Get Connected! Part 1: What Should You Do With Prayer Letters?

I hear it all the time: pastors wanting to get their people better involved in missions.  I recently heard a message by church planter Todd Bell, in which he told of his visit to one of his supporting churches sometime back.  He was greeted there by four or five people who all introduced themselves and then asked who he was.  This church had supported him for years.  There is obviously a big disconnect with our people and missions.  As a pastor I wanted my people better connected to the missionaries we supported, and as a missionary I want people connected to me and my ministry.  How do we fix this connection problem though?

Prayer Letters

We missionaries write prayer letters so you can put them in that nice place you have for us in the back of your church and forget about them.  Not.  We write prayer letters so people will read them and . . . pray.  Our people are uninformed because information is not being provided.  Years ago, my friend Trent Cornwell went into a church and read one of the prayer letters at the back of the church.  Then during his presentation he told the church people this amazing story of how God was moving on the mission field in a certain country.  After telling them the story he asked if anyone had heard about this story.  No one raised a hand.  He informed them that he had read this story from one of the missionary prayer letters posted in the back of their church.  Ouch!  The lesson is this: they will not read them.

Not on a wall,
Not in a hall . . .

You get the idea don’t you Sam I am?

Now I know there is someone right now saying,  “Brother Shawn, I read every prayer letter that our church posts for all 893 missionaries that we support.”  If that is you, then on behalf of missionaries around the world, I want to thank you, but know this, you are about as rare as Big Foot.  Most church members are not going to go by and read the prayer letters plastered on the wall even though the letters are there for exactly that purpose.

I think the key is diversity of the avenue by which information is made available.  Placing prayer letters on the wall is not a bad idea, nor is having a missions book where people can read the prayer letters. Most people, however, are not going to take the time to go and read them, so you have to figure out a way for people to be better informed.  People like to take in information in different ways.  I do not have a television in my house, yet I am as current or maybe more so on national and international news as my grandparents are.  They like to watch Fox News; I like to log on to  It is just the difference between how their generation and mine get information.  Think about all the different ways people are able to access the news: newspapers (they still have them right?), radio, magazines, news websites, television, alerts on your phone, and even on Facebook.  Different people choose a different avenue or avenues of information.  The same will be true in your church, so provide different avenues for your people to be informed about missions.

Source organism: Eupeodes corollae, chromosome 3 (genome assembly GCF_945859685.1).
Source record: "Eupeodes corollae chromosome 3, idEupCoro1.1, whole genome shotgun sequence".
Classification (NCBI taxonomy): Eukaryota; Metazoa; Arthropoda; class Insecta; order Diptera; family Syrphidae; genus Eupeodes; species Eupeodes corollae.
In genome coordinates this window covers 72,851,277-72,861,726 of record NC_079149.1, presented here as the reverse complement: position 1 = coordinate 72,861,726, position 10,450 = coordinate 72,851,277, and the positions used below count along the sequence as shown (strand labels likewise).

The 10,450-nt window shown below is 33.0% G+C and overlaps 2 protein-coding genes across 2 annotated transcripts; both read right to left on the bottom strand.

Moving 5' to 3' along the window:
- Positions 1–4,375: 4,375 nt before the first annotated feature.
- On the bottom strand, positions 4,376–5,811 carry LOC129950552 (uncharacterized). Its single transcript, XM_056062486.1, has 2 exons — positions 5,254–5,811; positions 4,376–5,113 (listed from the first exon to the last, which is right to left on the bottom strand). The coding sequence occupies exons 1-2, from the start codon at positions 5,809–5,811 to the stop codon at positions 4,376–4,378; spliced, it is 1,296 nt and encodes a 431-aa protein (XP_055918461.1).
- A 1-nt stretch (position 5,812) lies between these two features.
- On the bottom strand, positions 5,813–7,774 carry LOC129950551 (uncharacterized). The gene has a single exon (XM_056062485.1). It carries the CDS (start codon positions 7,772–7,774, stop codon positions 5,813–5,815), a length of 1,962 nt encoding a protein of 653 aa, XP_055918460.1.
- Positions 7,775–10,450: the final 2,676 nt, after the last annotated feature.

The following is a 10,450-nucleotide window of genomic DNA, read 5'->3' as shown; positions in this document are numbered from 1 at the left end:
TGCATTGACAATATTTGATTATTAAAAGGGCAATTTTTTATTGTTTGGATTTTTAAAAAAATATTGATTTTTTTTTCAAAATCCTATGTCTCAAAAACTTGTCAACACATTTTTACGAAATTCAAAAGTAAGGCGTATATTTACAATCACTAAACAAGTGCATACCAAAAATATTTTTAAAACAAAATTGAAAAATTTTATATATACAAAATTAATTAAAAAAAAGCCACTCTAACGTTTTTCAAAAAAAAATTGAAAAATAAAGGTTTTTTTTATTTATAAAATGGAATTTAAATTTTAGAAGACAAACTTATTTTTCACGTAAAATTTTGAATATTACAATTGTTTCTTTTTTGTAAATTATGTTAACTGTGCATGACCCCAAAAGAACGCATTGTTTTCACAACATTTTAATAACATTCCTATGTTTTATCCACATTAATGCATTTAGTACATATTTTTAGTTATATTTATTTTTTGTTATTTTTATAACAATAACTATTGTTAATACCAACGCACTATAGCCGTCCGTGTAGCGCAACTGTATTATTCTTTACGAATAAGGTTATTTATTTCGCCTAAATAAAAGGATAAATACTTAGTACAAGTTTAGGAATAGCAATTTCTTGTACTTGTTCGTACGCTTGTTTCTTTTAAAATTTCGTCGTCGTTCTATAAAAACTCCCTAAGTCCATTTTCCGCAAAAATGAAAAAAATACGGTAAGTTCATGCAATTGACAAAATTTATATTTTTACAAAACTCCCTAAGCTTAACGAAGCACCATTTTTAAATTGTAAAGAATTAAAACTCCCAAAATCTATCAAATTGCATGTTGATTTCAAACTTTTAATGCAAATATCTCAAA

1. Read them during a church service.  Do this, but please do not read the whole letter.  I amRead All About It Newspaper Headline Information amazed at what some missionaries place in their prayer letters.  Don’t bore the congregation with the small details.  Give them the highlights.  Summarize the details, and answer these questions:  What is God doing? What do we need to pray about?  How can we be a blessing to this missionary?  How can we help them?  If you answer these questions, you can get through quite a few prayer letters during a Wednesday night service.
  2. News Bite: Place a news bite in the weekly church bulletin based on the information from the prayer letter.  Answer one or two of the questions purposed in point 1.  Nothing big, just their name and maybe how many reported baptisms last month.  Something like that.
  3. A church newsletter:  You could produce a weekly or monthly newsletter summarizing your missionary news for the month.  This would take a good bit of work and might not be worth your time, but if you’ve got someone willing to do it and who could do a good job, then go for it.  You could print it, email it, or both.
  4. Big Screen:  A lot of bigger churches are flashing their announcements on the projector screen before services.  You could do something similar with your missionary prayer letters.
  5. Link it:  Post a link of the missionaries’ most recent prayer letters on the church’s website.

These are just some ideas on how to use your prayer letters more effectively.  If you want your church to be a truly missions-minded church then it has to be in front of them all the time.  I’m sure someone more creative than I am could come up with a few better ways than these.  If your church has a creative way of getting information about missionaries, please share in the comments.

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